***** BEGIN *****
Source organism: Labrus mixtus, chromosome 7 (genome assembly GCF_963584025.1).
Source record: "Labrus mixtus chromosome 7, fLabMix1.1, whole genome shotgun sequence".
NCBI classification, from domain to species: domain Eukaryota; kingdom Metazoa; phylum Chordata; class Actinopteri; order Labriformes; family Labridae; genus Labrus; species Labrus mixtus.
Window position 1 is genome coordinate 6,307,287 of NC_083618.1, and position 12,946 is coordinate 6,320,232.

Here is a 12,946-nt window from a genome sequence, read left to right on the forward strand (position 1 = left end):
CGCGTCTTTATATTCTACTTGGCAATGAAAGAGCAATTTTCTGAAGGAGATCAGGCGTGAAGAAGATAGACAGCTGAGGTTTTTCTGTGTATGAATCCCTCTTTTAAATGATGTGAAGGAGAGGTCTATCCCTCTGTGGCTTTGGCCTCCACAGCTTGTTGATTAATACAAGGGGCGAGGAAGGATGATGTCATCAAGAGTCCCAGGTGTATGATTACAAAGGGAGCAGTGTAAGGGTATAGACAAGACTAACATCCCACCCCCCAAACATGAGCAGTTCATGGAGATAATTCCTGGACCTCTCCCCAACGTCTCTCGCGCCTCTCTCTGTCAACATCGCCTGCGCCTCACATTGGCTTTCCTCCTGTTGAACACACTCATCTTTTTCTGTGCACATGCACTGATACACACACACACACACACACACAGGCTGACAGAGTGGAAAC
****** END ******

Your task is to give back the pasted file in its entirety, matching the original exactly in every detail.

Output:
Source organism: Labrus mixtus, chromosome 7 (genome assembly GCF_963584025.1).
Source record: "Labrus mixtus chromosome 7, fLabMix1.1, whole genome shotgun sequence".
NCBI classification, from domain to species: domain Eukaryota; kingdom Metazoa; phylum Chordata; class Actinopteri; order Labriformes; family Labridae; genus Labrus; species Labrus mixtus.
Window position 1 is genome coordinate 6,307,287 of NC_083618.1, and position 12,946 is coordinate 6,320,232.

Here is a 12,946-nt window from a genome sequence, read left to right on the forward strand (position 1 = left end):
CGCGTCTTTATATTCTACTTGGCAATGAAAGAGCAATTTTCTGAAGGAGATCAGGCGTGAAGAAGATAGACAGCTGAGGTTTTTCTGTGTATGAATCCCTCTTTTAAATGATGTGAAGGAGAGGTCTATCCCTCTGTGGCTTTGGCCTCCACAGCTTGTTGATTAATACAAGGGGCGAGGAAGGATGATGTCATCAAGAGTCCCAGGTGTATGATTACAAAGGGAGCAGTGTAAGGGTATAGACAAGACTAACATCCCACCCCCCAAACATGAGCAGTTCATGGAGATAATTCCTGGACCTCTCCCCAACGTCTCTCGCGCCTCTCTCTGTCAACATCGCCTGCGCCTCACATTGGCTTTCCTCCTGTTGAACACACTCATCTTTTTCTGTGCACATGCACTGATACACACACACACACACACACACAGGCTGACAGAGTGGAAAC